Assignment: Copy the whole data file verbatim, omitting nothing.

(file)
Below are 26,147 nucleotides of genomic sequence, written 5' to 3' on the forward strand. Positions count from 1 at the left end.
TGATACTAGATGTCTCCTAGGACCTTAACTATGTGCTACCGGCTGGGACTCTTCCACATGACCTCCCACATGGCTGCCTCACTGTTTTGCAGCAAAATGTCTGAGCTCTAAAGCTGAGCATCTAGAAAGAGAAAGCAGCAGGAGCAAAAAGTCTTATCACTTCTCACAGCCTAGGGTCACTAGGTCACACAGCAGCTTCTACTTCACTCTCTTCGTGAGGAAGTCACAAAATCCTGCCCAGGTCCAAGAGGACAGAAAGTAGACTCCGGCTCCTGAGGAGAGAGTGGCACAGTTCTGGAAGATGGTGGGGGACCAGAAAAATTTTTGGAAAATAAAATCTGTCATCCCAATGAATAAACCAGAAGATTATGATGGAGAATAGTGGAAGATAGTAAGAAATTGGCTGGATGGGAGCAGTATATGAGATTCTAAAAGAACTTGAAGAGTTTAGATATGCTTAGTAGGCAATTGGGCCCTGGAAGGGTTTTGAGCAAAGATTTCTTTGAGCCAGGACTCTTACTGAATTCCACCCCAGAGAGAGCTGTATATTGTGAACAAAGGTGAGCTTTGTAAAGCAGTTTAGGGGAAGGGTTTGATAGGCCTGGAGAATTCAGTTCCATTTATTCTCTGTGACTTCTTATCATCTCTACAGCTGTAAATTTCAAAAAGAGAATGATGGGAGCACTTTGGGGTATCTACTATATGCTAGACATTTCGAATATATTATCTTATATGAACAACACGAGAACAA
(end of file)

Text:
Below are 26,147 nucleotides of genomic sequence, written 5' to 3' on the forward strand. Positions count from 1 at the left end.
TGATACTAGATGTCTCCTAGGACCTTAACTATGTGCTACCGGCTGGGACTCTTCCACATGACCTCCCACATGGCTGCCTCACTGTTTTGCAGCAAAATGTCTGAGCTCTAAAGCTGAGCATCTAGAAAGAGAAAGCAGCAGGAGCAAAAAGTCTTATCACTTCTCACAGCCTAGGGTCACTAGGTCACACAGCAGCTTCTACTTCACTCTCTTCGTGAGGAAGTCACAAAATCCTGCCCAGGTCCAAGAGGACAGAAAGTAGACTCCGGCTCCTGAGGAGAGAGTGGCACAGTTCTGGAAGATGGTGGGGGACCAGAAAAATTTTTGGAAAATAAAATCTGTCATCCCAATGAATAAACCAGAAGATTATGATGGAGAATAGTGGAAGATAGTAAGAAATTGGCTGGATGGGAGCAGTATATGAGATTCTAAAAGAACTTGAAGAGTTTAGATATGCTTAGTAGGCAATTGGGCCCTGGAAGGGTTTTGAGCAAAGATTTCTTTGAGCCAGGACTCTTACTGAATTCCACCCCAGAGAGAGCTGTATATTGTGAACAAAGGTGAGCTTTGTAAAGCAGTTTAGGGGAAGGGTTTGATAGGCCTGGAGAATTCAGTTCCATTTATTCTCTGTGACTTCTTATCATCTCTACAGCTGTAAATTTCAAAAAGAGAATGATGGGAGCACTTTGGGGTATCTACTATATGCTAGACATTTCGAATATATTATCTTATATGAACAACACGAGAACAA